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Reflections: Can reporting spotlight truth — and honor humanity?

I’ve been thinking about what journalists promise readers and our sources. We promise them the truth. We promise accuracy, honesty, credibility. We promise that they can trust the words we write. 

But these promises mean nothing if the stories we tell aren’t told with care, if we forget that journalism is, at its core, an inquiry into what it means to be human. 

I’ve been thinking about what it means to honor that humanity. 

* * * 

On my first visit to the Durham County Courthouse, I’m so worried about being turned away at the doors, as some of my classmates have. When I finally sit down in domestic violence court, it dawns on me that I didn’t consider what to look for once I got in. 

I tell myself I’m just here to observe, that I’ll find a story next time. I watch the session unfold, listen for words I recognize, and feel the same way I do at sports events — the most basic rules apparent, but the technicalities, procedure, and players unfamiliar. I always end up watching the fans for most of the game anyway.  

At roll call, an assistant district attorney mentions that a defendant is being brought in from custody. I’m surprised by the prospect of seeing something I’ve only read about in the news. I wonder if this man and his case are a story worth telling. 

I don’t have to wait long. Halfway through the docket, a bailiff leads a man in a Durham County Jail jumpsuit to a seat at the front of the courtroom. I later learn his name is Juan Gomez. He’s 32 years old. And he’s looking for a plea deal after assaulting a woman. 

But his case isn’t what I find most interesting. His case isn’t really what I end up writing about. 

Minutes before Gomez’s case is called, two older women quietly slide into the bench next to me. The younger of the two fumbles with her phone to silence it, then asks me to help. These women are nervous — the older woman wrings her hands and the other picks rhythmically at a scab. I follow their gaze and I realize why. 

They look at Gomez with sad eyes and sigh deeply. They watch a loved one sit just out of reach, his fate out of their control, and I feel my chest tighten. These are the scenes in the courtroom that I rarely read about.  

His victim, it turns out, is also in court. And suddenly, the two women are sharing a knowing glance with each other when they hear the ADA say her name, craning their necks to find her in the benches. 

There’s palpable tension all around the courtroom and no one’s saying a word to each other. I scribble down every sigh and every glance and make mental notes of how the air in the room feels so that I can relive it later when I write. It is startling to see the effects of a crime ripple in front of you.  

This is the story I end up telling. 

I realize, later, that this silent conversation won’t be recorded in the court transcript. In Gomez’s case file, there will be no document that describes how these two women held their breath when the judge accepted the plea. There will be no mention of the two women at all. 

* * *

There’s a line I once read from a T.S. Eliot poem that goes, “At the still point of the turning world.” This is how that courtroom felt in those fifteen minutes, how it’s preserved in my mind. A still point. 

But the world keeps turning — the cases that come to court play out beyond the courtroom and the stories journalists tell continue off the page. It is easy to forget this.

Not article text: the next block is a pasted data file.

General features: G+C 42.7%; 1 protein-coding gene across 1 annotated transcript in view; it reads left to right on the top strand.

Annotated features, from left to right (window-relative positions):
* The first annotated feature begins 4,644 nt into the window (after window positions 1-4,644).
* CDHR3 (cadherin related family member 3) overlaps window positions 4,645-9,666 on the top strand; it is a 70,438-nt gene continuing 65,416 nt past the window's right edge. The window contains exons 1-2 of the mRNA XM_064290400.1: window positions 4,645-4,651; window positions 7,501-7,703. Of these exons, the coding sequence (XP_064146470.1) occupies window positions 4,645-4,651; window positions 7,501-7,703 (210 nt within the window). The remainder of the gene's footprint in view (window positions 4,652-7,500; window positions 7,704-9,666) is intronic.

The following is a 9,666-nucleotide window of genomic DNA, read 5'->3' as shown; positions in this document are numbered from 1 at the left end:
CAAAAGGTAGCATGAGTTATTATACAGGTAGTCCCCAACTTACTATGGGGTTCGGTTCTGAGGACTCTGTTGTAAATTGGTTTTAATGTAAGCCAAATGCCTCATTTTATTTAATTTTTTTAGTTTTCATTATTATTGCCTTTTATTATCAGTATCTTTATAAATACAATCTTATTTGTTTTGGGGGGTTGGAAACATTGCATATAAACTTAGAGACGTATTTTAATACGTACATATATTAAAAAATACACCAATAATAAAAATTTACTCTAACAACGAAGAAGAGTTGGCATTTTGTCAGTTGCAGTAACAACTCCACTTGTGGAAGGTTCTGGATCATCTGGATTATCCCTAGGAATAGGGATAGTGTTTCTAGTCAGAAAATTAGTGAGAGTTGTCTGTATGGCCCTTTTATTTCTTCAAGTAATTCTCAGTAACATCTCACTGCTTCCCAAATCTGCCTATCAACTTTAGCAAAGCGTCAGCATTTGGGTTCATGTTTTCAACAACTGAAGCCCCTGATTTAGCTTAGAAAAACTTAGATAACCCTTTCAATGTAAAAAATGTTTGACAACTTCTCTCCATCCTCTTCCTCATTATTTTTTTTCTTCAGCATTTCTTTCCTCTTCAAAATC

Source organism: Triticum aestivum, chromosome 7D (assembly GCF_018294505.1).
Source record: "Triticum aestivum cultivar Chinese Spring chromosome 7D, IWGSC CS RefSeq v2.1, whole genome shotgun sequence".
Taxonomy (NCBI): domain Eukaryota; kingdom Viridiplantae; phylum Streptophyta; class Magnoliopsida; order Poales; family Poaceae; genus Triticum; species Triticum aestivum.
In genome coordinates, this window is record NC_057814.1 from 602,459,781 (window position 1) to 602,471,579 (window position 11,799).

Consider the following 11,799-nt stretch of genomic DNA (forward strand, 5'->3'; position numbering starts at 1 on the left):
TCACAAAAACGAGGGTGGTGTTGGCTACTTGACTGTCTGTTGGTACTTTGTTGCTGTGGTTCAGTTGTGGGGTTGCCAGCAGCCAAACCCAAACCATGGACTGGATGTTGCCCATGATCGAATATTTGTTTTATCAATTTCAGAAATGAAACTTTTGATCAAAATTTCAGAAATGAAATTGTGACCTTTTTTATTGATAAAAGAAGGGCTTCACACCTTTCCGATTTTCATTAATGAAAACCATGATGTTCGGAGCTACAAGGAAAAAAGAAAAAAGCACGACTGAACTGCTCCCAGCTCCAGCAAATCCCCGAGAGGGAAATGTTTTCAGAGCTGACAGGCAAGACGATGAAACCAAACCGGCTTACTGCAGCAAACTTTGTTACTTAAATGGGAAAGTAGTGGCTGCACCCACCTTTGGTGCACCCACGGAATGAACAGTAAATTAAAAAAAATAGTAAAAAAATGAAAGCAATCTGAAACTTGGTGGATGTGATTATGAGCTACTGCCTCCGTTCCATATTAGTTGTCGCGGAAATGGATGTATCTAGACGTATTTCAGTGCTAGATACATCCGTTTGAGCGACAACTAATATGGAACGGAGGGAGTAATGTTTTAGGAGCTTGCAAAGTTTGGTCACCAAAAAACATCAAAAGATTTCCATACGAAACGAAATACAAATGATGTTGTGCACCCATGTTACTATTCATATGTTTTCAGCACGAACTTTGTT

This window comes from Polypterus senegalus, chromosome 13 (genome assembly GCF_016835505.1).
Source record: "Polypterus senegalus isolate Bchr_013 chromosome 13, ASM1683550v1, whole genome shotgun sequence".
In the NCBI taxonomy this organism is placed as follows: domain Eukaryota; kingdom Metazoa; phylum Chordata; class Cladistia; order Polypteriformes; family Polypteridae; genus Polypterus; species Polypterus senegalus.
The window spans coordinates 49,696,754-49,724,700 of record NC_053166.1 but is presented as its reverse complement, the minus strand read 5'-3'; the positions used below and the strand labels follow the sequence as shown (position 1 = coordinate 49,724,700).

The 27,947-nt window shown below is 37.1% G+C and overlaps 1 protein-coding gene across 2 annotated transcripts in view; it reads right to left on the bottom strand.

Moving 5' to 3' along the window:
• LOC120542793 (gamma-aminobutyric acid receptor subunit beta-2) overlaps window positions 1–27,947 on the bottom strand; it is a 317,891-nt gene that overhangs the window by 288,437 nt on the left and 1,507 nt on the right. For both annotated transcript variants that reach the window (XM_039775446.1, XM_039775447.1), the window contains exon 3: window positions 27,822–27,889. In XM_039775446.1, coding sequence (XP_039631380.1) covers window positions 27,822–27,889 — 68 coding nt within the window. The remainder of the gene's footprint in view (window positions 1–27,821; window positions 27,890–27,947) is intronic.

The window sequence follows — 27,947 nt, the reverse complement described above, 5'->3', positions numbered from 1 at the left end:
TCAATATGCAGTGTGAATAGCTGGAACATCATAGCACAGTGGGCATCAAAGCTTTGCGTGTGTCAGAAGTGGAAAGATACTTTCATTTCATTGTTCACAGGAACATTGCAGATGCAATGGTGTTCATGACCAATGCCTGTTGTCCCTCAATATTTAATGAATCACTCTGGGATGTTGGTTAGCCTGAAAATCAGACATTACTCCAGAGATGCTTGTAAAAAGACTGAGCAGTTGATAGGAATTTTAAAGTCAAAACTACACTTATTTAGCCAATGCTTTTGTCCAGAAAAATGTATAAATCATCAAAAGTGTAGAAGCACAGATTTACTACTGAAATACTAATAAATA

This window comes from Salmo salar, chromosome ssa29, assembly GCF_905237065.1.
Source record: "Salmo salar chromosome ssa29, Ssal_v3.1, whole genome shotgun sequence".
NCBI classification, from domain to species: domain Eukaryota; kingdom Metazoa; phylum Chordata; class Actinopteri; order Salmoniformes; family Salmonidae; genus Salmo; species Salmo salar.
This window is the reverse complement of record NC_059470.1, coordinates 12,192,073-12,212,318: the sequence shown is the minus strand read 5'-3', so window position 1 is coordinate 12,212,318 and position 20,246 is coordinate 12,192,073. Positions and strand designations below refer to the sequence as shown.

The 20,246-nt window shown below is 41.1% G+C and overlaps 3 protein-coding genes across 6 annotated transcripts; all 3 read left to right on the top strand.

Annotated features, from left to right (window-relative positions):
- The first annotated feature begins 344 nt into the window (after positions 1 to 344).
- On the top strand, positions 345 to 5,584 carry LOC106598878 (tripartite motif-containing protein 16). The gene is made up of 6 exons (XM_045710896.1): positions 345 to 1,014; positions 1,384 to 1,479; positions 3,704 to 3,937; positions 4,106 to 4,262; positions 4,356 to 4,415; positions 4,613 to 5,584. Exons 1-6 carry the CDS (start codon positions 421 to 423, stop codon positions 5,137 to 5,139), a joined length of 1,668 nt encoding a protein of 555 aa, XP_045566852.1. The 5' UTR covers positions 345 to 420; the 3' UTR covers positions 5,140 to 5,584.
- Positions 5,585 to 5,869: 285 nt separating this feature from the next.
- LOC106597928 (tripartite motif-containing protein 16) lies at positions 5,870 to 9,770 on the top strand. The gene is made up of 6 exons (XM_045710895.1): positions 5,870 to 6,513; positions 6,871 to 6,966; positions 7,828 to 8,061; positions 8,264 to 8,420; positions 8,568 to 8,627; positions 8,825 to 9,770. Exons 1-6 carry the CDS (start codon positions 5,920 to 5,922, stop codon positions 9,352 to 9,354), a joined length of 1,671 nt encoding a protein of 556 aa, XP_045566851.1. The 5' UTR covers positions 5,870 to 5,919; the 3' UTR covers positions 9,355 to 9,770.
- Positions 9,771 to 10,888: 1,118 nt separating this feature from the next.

After the judge hands down her ruling, the defense attorney whisks the two women from the courtroom. I never found out how they knew Gomez. For days after, I kicked myself for this, for being too scared to approach them, too terrified that my questions would translate into violations of their privacy.   

But even if I’d found out, I don’t think the story would have changed much. 

What this piece illuminated for me is that what happens in the courtroom, and thus, the pieces journalists write, don’t just implicate the names listed on the case file — the defendant and victim. Those two women could have been his mother and grandmother, his siblings, his friends — it was the fact that they could have been so many people impacted by this case and my reporting that struck me. 

Rarely do we talk about this effect, the sadder echo of both victims’ and defendants’ loved ones, disassembled and undone by the justice system. But before that day, I also hadn’t given much thought to how it played out in journalism. 

The legal system does not always promise compassion. In journalism, the truth does not always promise humanity. 

But maybe I can promise it in my reporting, when I remember that the people who grant me their stories are trusting me with not only the present, but the future — that of their own, their loved ones, and the people they have yet to meet but one day might. 

This doesn’t mean sacrificing truth for compassion, but rather recognizing that sometimes the truth is far larger and more complex than we initially understand it to be. I am still trying to reconcile the necessity of telling a story and the impossibility of knowing it in all its totality. 

And maybe I can promise humanity in the stories I choose to tell — stories that unfold when no one else is watching, when journalism becomes a testament to the still points in a world that never stops turning. 

Editor’s note: Reflections is a feature that encourages student journalists to explore how they have learned and grown from the stories they have written for The 9th Street Journal. It is funded by a grant from The Purpose Project.

PHOTO ABOVE: Milla Surjadi

Milla Surjadi